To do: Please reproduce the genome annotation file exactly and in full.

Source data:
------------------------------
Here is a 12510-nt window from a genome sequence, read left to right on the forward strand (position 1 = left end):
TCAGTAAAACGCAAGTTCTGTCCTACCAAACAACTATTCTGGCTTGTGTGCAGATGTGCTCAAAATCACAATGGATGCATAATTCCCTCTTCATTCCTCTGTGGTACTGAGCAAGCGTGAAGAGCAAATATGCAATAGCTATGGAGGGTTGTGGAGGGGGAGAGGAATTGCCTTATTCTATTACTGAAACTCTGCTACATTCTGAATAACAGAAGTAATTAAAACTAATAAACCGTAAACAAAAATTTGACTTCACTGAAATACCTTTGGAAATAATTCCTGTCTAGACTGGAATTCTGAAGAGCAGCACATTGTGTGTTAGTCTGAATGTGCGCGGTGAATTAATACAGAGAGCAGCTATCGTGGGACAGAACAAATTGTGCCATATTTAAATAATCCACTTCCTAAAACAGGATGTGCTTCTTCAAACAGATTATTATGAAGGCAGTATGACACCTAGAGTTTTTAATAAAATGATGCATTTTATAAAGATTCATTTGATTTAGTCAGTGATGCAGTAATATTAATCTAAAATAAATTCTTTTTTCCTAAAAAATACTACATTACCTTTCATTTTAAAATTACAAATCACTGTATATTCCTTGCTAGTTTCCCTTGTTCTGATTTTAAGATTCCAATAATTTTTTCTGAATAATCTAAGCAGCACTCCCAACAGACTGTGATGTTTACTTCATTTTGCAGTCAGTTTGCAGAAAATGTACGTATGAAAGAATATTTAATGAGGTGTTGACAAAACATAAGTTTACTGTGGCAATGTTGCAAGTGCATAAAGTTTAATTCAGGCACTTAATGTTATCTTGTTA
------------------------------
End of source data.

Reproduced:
Here is a 12510-nt window from a genome sequence, read left to right on the forward strand (position 1 = left end):
TCAGTAAAACGCAAGTTCTGTCCTACCAAACAACTATTCTGGCTTGTGTGCAGATGTGCTCAAAATCACAATGGATGCATAATTCCCTCTTCATTCCTCTGTGGTACTGAGCAAGCGTGAAGAGCAAATATGCAATAGCTATGGAGGGTTGTGGAGGGGGAGAGGAATTGCCTTATTCTATTACTGAAACTCTGCTACATTCTGAATAACAGAAGTAATTAAAACTAATAAACCGTAAACAAAAATTTGACTTCACTGAAATACCTTTGGAAATAATTCCTGTCTAGACTGGAATTCTGAAGAGCAGCACATTGTGTGTTAGTCTGAATGTGCGCGGTGAATTAATACAGAGAGCAGCTATCGTGGGACAGAACAAATTGTGCCATATTTAAATAATCCACTTCCTAAAACAGGATGTGCTTCTTCAAACAGATTATTATGAAGGCAGTATGACACCTAGAGTTTTTAATAAAATGATGCATTTTATAAAGATTCATTTGATTTAGTCAGTGATGCAGTAATATTAATCTAAAATAAATTCTTTTTTCCTAAAAAATACTACATTACCTTTCATTTTAAAATTACAAATCACTGTATATTCCTTGCTAGTTTCCCTTGTTCTGATTTTAAGATTCCAATAATTTTTTCTGAATAATCTAAGCAGCACTCCCAACAGACTGTGATGTTTACTTCATTTTGCAGTCAGTTTGCAGAAAATGTACGTATGAAAGAATATTTAATGAGGTGTTGACAAAACATAAGTTTACTGTGGCAATGTTGCAAGTGCATAAAGTTTAATTCAGGCACTTAATGTTATCTTGTTA